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But with a rather large relaunch and rebranding must come new programming. Among the shows on the horizon are the ranching drama Yellowstone from Oscar-nominated filmmaker Taylor Sheridan, adaptations of the movies Heathers and The First Wives Club, the comedy American Woman from legendary creator John Wells, and the limited series Waco, about the ATF siege and raid of David Koresh’s compound that led to the deaths of 81 civilians. Plus, there are new seasons of unscripted shows like Lip Synch Battle, Ink Master, and Bar Rescue. New network doesn’t necessarily mean new demographic, and while Spike is changing its name and expanding its programming, it also aims to hold on to the viewers it already has. It certainly can’t afford to lose any, what with the troubles the medium faces.

Speaking of that, this Charter business was troubling for a long stretch before it was settled just before Thanksgiving. Due to current issues within the industry, the company was set to regulate Viacom’s fare to a lower tier generally reserved for newer subscribers, and was threatening to drop the networks altogether. That would’ve meant stripping Viacom of millions of viewers, and with them, close to a billion dollars in revenue. On top of that, Charter wasn’t happy about one segment of Bakish’s plan — to participate in cheaper packages that eschew sports and focus instead on entertainment programming. In the end, calmer heads prevailed, but it still does not bode well for the future.

Having said all that, Viacom is certainly in better shape than it was when Bakish took over. For one thing, MTV has returned to the M in its name, finally getting back to what made it popular in the first place: playing more music. Much of it is live, and certainly the formerly staunch staple TRL is back and thriving, as is the reborn Fear Factor, but even as MTV claims to continue its scripted programming, with the end of Teen Wolf in September after six seasons, there is a genuine question mark about whether or not that will actually happen. Especially with the rise of the Paramount Network in less then two months. MTV says it’s going to have more scripted shows, but unscripted series are so much cheaper to produce, and the network’s record with scripted fare (most recently, Loosely Exactly Nicole and Mary + Jane were not renewed after a single season) is spotty at best. Thus, the issue becomes whether or not continuing down this road is really worth it. MTV seems to be one of the few networks where original scripted programming would be superfluous.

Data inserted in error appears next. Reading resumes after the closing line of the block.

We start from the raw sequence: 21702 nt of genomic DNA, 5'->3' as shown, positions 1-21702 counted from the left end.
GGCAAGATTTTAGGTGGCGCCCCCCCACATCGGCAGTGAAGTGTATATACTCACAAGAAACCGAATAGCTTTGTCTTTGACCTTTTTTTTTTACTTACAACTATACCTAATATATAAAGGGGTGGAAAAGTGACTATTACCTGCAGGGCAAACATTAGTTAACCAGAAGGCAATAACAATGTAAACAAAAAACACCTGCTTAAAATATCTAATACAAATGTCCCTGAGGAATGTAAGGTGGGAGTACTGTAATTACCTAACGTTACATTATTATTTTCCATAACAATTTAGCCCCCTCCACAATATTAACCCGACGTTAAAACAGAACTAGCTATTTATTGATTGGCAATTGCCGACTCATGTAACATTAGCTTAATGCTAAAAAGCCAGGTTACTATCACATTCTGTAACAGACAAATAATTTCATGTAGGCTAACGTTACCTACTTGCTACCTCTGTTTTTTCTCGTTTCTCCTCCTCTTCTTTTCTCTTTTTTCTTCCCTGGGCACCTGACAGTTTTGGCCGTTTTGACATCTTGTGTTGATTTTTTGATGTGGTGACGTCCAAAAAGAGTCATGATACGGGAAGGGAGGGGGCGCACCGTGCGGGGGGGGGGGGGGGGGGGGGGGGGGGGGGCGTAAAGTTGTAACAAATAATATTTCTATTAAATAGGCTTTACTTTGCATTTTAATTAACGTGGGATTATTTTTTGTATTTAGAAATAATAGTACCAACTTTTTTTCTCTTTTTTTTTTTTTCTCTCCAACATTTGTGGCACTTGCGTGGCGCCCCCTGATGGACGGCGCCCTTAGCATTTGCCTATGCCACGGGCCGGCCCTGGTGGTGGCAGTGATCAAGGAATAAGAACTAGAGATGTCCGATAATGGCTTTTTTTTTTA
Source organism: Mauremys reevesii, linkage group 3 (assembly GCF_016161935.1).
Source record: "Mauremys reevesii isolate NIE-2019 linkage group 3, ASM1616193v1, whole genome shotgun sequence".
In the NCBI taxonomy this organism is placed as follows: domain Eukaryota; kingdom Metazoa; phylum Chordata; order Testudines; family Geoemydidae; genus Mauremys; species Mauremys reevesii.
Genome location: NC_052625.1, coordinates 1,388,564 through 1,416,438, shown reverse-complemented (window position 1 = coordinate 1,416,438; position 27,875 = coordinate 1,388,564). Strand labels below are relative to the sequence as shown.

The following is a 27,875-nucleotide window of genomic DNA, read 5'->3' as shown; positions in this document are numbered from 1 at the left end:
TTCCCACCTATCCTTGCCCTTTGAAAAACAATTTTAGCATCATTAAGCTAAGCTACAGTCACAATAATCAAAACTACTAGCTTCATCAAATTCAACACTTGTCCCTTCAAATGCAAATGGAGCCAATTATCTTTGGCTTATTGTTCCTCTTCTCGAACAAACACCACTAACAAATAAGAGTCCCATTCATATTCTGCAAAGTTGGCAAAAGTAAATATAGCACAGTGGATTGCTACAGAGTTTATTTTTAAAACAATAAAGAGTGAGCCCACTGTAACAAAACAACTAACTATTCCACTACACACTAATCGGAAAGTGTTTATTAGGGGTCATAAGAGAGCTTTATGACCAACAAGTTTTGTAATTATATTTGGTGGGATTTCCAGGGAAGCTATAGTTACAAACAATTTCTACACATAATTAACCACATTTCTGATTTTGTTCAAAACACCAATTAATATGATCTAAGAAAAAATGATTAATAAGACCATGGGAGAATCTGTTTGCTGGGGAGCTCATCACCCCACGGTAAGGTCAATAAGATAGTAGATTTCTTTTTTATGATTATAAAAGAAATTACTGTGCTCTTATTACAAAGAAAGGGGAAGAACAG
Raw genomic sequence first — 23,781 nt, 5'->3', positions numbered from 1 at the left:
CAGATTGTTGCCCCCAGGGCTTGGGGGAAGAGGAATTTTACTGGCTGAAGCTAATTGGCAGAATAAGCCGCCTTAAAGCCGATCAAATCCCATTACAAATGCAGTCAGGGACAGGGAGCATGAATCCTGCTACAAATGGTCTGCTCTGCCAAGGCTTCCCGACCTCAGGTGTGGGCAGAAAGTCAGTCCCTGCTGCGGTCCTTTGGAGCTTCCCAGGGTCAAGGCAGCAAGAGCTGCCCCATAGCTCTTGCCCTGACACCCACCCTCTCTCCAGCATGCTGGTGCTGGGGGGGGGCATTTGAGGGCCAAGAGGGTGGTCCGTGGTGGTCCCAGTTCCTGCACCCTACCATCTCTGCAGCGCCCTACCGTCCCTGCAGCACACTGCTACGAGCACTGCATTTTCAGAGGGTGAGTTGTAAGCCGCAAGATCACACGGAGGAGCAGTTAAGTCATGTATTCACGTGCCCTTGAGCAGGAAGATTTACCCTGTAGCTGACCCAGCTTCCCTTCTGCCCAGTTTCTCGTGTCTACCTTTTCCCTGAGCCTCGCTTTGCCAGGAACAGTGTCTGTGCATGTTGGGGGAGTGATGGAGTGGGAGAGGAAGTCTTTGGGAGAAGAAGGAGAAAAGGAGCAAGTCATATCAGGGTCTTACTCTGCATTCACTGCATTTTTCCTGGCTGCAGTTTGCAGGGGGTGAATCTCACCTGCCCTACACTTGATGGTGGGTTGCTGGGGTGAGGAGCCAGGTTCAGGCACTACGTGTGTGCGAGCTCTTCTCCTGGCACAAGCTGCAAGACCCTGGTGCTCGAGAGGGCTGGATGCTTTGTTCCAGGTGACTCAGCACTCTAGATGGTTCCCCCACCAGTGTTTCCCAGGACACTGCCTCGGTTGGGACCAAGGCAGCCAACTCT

Another interesting factor in this analysis is whether or not Bakish’s goal to integrate both sides of the Viacom entertainment empire — film and television — will actually come to fruition. Will there be VH1 movies at Paramount Pictures? Maybe, and it’s possible that this cross-pollination and synergy could prove to benefit the TV business, but there are so many variables there, it feels like a lesser issue.

In closing, Viacom isn’t in as bad a shape as it was even a year ago under the unfortunate leadership of Phillippe Dauman, but it still has some things to sort out — the biggest, obviously, being this Charter business. Beyond that, it just needs to figure out exactly what it is, how it’s going to become that, and how it will stay that way.

For more entries in our network series, click here.


Neil Turitz 2 is a filmmaker and journalist who has spent close to two decades working in and writing about Hollywood. Feel free to send him a tweet at @neilturitz. He’ll more than likely respond.

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Still quiet here.sas